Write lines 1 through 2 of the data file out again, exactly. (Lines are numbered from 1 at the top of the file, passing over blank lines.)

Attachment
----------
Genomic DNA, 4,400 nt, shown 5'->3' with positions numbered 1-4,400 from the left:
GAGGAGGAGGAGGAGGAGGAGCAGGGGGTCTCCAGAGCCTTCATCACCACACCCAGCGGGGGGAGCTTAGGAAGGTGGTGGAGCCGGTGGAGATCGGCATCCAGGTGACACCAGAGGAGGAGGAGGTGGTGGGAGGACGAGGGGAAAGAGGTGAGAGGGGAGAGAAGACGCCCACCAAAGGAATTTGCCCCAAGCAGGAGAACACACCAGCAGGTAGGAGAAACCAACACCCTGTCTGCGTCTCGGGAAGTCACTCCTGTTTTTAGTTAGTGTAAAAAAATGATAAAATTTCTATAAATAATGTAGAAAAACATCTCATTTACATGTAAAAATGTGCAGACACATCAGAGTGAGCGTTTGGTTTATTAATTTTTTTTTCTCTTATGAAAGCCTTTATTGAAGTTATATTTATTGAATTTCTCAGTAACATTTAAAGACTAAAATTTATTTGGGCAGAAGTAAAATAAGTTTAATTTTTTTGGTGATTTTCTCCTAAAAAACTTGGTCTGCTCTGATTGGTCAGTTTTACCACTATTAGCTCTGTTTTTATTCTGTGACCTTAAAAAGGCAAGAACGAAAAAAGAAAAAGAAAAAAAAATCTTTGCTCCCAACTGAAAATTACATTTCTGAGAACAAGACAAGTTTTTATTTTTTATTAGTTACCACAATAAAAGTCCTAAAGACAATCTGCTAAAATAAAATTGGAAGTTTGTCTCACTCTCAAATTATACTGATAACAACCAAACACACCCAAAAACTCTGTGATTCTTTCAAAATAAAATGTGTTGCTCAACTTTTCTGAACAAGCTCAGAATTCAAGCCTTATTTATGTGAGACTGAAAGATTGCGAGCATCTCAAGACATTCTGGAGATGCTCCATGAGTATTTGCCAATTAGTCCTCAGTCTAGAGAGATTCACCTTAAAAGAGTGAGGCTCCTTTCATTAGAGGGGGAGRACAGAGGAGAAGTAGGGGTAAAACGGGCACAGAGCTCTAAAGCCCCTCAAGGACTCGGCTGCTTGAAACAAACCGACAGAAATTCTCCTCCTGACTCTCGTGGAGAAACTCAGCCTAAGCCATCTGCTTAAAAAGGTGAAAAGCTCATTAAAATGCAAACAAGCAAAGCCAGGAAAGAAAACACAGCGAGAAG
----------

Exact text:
Genomic DNA, 4,400 nt, shown 5'->3' with positions numbered 1-4,400 from the left:
GAGGAGGAGGAGGAGGAGGAGCAGGGGGTCTCCAGAGCCTTCATCACCACACCCAGCGGGGGGAGCTTAGGAAGGTGGTGGAGCCGGTGGAGATCGGCATCCAGGTGACACCAGAGGAGGAGGAGGTGGTGGGAGGACGAGGGGAAAGAGGTGAGAGGGGAGAGAAGACGCCCACCAAAGGAATTTGCCCCAAGCAGGAGAACACACCAGCAGGTAGGAGAAACCAACACCCTGTCTGCGTCTCGGGAAGTCACTCCTGTTTTTAGTTAGTGTAAAAAAATGATAAAATTTCTATAAATAATGTAGAAAAACATCTCATTTACATGTAAAAATGTGCAGACACATCAGAGTGAGCGTTTGGTTTATTAATTTTTTTTTCTCTTATGAAAGCCTTTATTGAAGTTATATTTATTGAATTTCTCAGTAACATTTAAAGACTAAAATTTATTTGGGCAGAAGTAAAATAAGTTTAATTTTTTTGGTGATTTTCTCCTAAAAAACTTGGTCTGCTCTGATTGGTCAGTTTTACCACTATTAGCTCTGTTTTTATTCTGTGACCTTAAAAAGGCAAGAACGAAAAAAGAAAAAGAAAAAAAAATCTTTGCTCCCAACTGAAAATTACATTTCTGAGAACAAGACAAGTTTTTATTTTTTATTAGTTACCACAATAAAAGTCCTAAAGACAATCTGCTAAAATAAAATTGGAAGTTTGTCTCACTCTCAAATTATACTGATAACAACCAAACACACCCAAAAACTCTGTGATTCTTTCAAAATAAAATGTGTTGCTCAACTTTTCTGAACAAGCTCAGAATTCAAGCCTTATTTATGTGAGACTGAAAGATTGCGAGCATCTCAAGACATTCTGGAGATGCTCCATGAGTATTTGCCAATTAGTCCTCAGTCTAGAGAGATTCACCTTAAAAGAGTGAGGCTCCTTTCATTAGAGGGGGAGRACAGAGGAGAAGTAGGGGTAAAACGGGCACAGAGCTCTAAAGCCCCTCAAGGACTCGGCTGCTTGAAACAAACCGACAGAAATTCTCCTCCTGACTCTCGTGGAGAAACTCAGCCTAAGCCATCTGCTTAAAAAGGTGAAAAGCTCATTAAAATGCAAACAAGCAAAGCCAGGAAAGAAAACACAGCGAGAAG